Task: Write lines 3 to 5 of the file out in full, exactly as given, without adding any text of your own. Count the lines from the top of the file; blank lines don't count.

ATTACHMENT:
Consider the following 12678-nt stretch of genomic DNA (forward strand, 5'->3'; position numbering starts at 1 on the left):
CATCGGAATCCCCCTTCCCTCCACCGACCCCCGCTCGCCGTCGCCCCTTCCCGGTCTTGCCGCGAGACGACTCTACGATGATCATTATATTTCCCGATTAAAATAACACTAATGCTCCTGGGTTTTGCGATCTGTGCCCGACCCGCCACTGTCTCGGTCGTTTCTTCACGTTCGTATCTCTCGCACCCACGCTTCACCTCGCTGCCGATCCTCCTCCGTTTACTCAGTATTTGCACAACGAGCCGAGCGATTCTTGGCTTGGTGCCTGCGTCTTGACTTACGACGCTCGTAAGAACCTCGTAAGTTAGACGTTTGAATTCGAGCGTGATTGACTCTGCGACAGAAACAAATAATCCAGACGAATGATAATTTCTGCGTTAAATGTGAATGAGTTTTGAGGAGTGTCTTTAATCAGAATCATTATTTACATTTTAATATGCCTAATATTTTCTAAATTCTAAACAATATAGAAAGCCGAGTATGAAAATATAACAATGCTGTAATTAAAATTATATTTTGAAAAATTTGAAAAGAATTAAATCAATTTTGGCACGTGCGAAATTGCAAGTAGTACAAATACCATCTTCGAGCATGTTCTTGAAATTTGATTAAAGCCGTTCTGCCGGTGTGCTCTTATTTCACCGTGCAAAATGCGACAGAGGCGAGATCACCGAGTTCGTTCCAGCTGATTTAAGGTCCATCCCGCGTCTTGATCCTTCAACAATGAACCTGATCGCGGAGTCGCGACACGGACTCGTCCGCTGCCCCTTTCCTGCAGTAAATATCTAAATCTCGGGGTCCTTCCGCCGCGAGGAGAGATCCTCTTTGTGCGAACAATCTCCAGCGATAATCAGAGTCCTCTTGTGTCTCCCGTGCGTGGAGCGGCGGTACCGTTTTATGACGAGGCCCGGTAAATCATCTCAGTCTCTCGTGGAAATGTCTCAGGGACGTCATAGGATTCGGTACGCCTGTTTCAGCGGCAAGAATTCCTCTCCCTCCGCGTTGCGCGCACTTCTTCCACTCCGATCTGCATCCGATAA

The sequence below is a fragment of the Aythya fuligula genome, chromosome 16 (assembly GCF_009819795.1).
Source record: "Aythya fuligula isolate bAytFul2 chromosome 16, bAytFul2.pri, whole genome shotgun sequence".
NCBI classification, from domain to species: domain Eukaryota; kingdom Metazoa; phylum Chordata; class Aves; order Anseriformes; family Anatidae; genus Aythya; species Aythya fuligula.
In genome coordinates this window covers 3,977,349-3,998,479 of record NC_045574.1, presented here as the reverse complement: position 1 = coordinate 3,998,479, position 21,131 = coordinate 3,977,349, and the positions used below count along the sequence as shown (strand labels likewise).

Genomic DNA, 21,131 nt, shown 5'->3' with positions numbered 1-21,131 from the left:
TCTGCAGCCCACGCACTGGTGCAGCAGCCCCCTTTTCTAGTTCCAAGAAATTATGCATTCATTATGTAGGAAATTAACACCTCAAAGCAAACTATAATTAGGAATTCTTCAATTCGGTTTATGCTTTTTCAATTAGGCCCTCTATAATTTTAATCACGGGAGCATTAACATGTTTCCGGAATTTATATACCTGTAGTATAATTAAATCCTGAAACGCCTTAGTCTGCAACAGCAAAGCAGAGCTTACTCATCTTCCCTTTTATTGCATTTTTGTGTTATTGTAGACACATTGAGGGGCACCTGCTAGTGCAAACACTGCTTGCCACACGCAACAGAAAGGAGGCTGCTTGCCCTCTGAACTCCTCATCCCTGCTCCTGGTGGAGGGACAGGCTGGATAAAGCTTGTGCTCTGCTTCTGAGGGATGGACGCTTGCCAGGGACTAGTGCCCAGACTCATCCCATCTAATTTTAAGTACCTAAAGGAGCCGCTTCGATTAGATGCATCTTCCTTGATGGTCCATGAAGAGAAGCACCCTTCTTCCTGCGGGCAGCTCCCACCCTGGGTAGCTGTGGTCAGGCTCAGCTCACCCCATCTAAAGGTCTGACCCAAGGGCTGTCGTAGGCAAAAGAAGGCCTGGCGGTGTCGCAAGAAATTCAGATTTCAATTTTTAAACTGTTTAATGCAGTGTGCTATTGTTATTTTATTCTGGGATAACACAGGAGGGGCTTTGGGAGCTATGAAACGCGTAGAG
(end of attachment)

The sequence below is a fragment of the Aythya fuligula genome, chromosome 16 (assembly GCF_009819795.1).
Source record: "Aythya fuligula isolate bAytFul2 chromosome 16, bAytFul2.pri, whole genome shotgun sequence".
NCBI classification, from domain to species: domain Eukaryota; kingdom Metazoa; phylum Chordata; class Aves; order Anseriformes; family Anatidae; genus Aythya; species Aythya fuligula.